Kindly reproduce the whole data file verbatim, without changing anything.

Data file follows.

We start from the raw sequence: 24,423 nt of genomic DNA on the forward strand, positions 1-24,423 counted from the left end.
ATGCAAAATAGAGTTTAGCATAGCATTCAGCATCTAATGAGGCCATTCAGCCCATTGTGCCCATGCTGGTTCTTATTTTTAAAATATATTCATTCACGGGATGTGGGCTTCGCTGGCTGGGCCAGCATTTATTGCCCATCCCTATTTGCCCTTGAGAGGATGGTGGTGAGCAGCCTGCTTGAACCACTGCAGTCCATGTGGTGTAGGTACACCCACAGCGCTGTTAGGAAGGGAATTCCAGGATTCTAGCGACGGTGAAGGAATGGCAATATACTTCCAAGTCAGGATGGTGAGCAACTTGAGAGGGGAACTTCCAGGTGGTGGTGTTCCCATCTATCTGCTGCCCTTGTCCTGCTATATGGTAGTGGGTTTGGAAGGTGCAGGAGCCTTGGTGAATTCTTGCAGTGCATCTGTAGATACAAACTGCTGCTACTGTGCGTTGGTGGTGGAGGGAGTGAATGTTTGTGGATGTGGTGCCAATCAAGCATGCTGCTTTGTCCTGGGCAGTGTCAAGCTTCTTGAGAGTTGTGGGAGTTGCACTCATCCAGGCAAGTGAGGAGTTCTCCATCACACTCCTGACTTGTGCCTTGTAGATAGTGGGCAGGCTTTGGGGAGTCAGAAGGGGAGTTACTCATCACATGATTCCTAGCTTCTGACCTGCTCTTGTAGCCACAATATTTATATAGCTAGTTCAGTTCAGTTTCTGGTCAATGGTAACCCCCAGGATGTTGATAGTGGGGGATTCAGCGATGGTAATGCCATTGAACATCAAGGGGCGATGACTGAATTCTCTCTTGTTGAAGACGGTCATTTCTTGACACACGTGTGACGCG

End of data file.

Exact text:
We start from the raw sequence: 24,423 nt of genomic DNA on the forward strand, positions 1-24,423 counted from the left end.
ATGCAAAATAGAGTTTAGCATAGCATTCAGCATCTAATGAGGCCATTCAGCCCATTGTGCCCATGCTGGTTCTTATTTTTAAAATATATTCATTCACGGGATGTGGGCTTCGCTGGCTGGGCCAGCATTTATTGCCCATCCCTATTTGCCCTTGAGAGGATGGTGGTGAGCAGCCTGCTTGAACCACTGCAGTCCATGTGGTGTAGGTACACCCACAGCGCTGTTAGGAAGGGAATTCCAGGATTCTAGCGACGGTGAAGGAATGGCAATATACTTCCAAGTCAGGATGGTGAGCAACTTGAGAGGGGAACTTCCAGGTGGTGGTGTTCCCATCTATCTGCTGCCCTTGTCCTGCTATATGGTAGTGGGTTTGGAAGGTGCAGGAGCCTTGGTGAATTCTTGCAGTGCATCTGTAGATACAAACTGCTGCTACTGTGCGTTGGTGGTGGAGGGAGTGAATGTTTGTGGATGTGGTGCCAATCAAGCATGCTGCTTTGTCCTGGGCAGTGTCAAGCTTCTTGAGAGTTGTGGGAGTTGCACTCATCCAGGCAAGTGAGGAGTTCTCCATCACACTCCTGACTTGTGCCTTGTAGATAGTGGGCAGGCTTTGGGGAGTCAGAAGGGGAGTTACTCATCACATGATTCCTAGCTTCTGACCTGCTCTTGTAGCCACAATATTTATATAGCTAGTTCAGTTCAGTTTCTGGTCAATGGTAACCCCCAGGATGTTGATAGTGGGGGATTCAGCGATGGTAATGCCATTGAACATCAAGGGGCGATGACTGAATTCTCTCTTGTTGAAGACGGTCATTTCTTGACACACGTGTGACGCG